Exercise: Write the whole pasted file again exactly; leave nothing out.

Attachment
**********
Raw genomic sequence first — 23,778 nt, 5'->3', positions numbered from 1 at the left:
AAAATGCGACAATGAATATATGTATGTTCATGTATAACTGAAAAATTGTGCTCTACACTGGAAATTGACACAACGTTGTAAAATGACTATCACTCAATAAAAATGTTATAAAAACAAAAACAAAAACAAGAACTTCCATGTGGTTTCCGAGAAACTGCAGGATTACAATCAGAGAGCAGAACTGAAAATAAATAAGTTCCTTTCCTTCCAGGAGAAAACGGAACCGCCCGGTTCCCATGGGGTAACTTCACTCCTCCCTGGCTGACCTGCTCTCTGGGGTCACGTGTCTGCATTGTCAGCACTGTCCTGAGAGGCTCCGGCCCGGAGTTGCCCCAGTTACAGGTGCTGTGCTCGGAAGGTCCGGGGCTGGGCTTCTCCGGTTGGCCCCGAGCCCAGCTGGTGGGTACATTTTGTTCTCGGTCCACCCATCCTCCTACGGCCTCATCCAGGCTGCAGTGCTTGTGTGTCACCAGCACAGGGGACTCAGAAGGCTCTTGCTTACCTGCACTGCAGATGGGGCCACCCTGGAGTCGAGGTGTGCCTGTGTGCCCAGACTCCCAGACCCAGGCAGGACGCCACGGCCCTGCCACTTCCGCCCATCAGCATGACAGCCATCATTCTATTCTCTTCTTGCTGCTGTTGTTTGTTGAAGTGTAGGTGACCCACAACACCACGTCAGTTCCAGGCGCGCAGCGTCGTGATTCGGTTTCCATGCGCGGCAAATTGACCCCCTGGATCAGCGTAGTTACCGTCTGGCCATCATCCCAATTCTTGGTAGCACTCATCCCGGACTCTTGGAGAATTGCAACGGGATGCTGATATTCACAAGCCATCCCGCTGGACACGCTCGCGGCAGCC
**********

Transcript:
Raw genomic sequence first — 23,778 nt, 5'->3', positions numbered from 1 at the left:
AAAATGCGACAATGAATATATGTATGTTCATGTATAACTGAAAAATTGTGCTCTACACTGGAAATTGACACAACGTTGTAAAATGACTATCACTCAATAAAAATGTTATAAAAACAAAAACAAAAACAAGAACTTCCATGTGGTTTCCGAGAAACTGCAGGATTACAATCAGAGAGCAGAACTGAAAATAAATAAGTTCCTTTCCTTCCAGGAGAAAACGGAACCGCCCGGTTCCCATGGGGTAACTTCACTCCTCCCTGGCTGACCTGCTCTCTGGGGTCACGTGTCTGCATTGTCAGCACTGTCCTGAGAGGCTCCGGCCCGGAGTTGCCCCAGTTACAGGTGCTGTGCTCGGAAGGTCCGGGGCTGGGCTTCTCCGGTTGGCCCCGAGCCCAGCTGGTGGGTACATTTTGTTCTCGGTCCACCCATCCTCCTACGGCCTCATCCAGGCTGCAGTGCTTGTGTGTCACCAGCACAGGGGACTCAGAAGGCTCTTGCTTACCTGCACTGCAGATGGGGCCACCCTGGAGTCGAGGTGTGCCTGTGTGCCCAGACTCCCAGACCCAGGCAGGACGCCACGGCCCTGCCACTTCCGCCCATCAGCATGACAGCCATCATTCTATTCTCTTCTTGCTGCTGTTGTTTGTTGAAGTGTAGGTGACCCACAACACCACGTCAGTTCCAGGCGCGCAGCGTCGTGATTCGGTTTCCATGCGCGGCAAATTGACCCCCTGGATCAGCGTAGTTACCGTCTGGCCATCATCCCAATTCTTGGTAGCACTCATCCCGGACTCTTGGAGAATTGCAACGGGATGCTGATATTCACAAGCCATCCCGCTGGACACGCTCGCGGCAGCC